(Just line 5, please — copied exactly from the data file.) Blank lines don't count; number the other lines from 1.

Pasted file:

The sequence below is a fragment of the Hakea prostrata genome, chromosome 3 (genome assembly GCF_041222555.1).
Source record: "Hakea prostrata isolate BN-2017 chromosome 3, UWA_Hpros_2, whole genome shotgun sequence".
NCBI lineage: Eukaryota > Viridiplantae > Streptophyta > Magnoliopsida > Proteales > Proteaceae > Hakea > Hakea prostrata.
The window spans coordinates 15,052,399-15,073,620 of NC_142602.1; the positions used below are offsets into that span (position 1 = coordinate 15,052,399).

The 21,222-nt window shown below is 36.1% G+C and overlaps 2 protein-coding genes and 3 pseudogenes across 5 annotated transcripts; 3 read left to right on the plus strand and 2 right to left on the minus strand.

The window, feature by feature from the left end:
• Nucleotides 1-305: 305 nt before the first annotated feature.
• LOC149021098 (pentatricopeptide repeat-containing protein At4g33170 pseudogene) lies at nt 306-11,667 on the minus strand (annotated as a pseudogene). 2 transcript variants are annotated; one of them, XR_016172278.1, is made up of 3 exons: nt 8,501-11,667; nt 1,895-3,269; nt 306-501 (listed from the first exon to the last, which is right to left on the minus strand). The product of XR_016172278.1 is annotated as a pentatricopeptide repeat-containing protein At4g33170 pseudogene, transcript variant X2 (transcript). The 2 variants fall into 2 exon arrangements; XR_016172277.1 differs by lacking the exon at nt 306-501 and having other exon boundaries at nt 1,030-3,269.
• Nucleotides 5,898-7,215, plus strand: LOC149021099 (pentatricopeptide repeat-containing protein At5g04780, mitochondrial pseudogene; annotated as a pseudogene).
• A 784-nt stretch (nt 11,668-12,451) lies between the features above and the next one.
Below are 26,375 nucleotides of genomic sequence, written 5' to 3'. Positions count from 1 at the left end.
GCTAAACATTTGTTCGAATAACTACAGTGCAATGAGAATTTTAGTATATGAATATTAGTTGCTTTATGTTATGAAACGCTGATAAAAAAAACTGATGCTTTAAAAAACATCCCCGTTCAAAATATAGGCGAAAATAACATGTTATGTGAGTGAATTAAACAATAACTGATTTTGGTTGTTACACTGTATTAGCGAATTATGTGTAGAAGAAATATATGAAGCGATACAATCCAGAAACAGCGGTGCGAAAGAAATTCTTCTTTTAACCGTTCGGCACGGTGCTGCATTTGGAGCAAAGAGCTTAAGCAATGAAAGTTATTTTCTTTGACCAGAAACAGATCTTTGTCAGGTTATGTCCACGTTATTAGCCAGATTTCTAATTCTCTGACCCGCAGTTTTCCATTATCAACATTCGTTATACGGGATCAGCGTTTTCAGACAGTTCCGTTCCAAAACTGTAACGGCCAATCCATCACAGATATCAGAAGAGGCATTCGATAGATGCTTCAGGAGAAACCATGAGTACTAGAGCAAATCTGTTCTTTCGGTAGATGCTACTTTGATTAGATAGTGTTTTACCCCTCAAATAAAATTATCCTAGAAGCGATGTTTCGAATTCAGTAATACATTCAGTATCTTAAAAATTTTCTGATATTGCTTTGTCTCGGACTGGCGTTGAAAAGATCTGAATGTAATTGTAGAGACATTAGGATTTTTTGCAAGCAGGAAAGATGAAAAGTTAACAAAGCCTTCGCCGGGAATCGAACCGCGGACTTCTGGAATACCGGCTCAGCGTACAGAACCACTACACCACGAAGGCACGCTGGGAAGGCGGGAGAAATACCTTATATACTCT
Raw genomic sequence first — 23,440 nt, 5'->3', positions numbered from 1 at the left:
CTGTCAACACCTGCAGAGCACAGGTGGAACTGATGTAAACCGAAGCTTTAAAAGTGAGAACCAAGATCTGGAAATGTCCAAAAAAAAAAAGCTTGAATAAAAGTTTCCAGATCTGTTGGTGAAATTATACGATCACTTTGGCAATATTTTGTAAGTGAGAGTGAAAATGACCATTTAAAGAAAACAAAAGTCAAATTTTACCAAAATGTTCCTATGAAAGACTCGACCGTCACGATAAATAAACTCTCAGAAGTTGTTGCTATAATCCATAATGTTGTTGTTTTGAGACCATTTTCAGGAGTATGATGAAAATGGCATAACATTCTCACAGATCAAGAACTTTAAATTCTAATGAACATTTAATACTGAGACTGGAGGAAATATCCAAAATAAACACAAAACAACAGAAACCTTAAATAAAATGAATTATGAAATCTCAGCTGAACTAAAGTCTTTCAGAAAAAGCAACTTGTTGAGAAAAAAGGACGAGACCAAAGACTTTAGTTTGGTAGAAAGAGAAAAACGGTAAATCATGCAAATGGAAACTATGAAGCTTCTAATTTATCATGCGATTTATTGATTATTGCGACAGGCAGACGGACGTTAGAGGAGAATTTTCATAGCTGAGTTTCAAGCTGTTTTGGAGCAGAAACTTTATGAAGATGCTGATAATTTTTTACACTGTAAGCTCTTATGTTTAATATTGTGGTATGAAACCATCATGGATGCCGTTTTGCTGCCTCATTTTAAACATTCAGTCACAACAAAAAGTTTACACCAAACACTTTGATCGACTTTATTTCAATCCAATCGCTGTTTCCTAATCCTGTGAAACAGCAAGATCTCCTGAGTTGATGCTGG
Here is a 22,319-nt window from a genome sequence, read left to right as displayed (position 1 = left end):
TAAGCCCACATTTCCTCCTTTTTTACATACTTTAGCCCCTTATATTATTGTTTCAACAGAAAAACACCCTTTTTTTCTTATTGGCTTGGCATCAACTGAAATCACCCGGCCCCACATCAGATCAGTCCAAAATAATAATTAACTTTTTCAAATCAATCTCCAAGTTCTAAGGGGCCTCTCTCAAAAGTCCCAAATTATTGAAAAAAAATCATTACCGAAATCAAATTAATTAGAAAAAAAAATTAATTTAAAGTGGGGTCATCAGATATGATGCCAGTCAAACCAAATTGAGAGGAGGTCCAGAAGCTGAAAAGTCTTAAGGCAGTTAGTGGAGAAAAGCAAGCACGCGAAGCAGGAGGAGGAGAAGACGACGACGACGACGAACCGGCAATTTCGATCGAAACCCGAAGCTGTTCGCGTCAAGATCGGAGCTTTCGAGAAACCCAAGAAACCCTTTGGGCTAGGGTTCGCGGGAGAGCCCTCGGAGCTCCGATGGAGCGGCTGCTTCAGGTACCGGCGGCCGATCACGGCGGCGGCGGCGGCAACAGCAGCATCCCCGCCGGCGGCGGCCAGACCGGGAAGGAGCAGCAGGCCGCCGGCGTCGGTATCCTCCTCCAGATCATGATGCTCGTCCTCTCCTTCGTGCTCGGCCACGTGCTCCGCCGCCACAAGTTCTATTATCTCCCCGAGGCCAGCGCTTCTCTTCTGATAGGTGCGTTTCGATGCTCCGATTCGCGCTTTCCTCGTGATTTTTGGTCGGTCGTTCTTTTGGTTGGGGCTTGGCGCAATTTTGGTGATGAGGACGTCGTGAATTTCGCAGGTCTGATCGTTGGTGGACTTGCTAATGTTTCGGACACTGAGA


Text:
The 21,222-nt window shown below is 36.1% G+C and overlaps 2 protein-coding genes and 3 pseudogenes across 5 annotated transcripts; 3 read left to right on the plus strand and 2 right to left on the minus strand.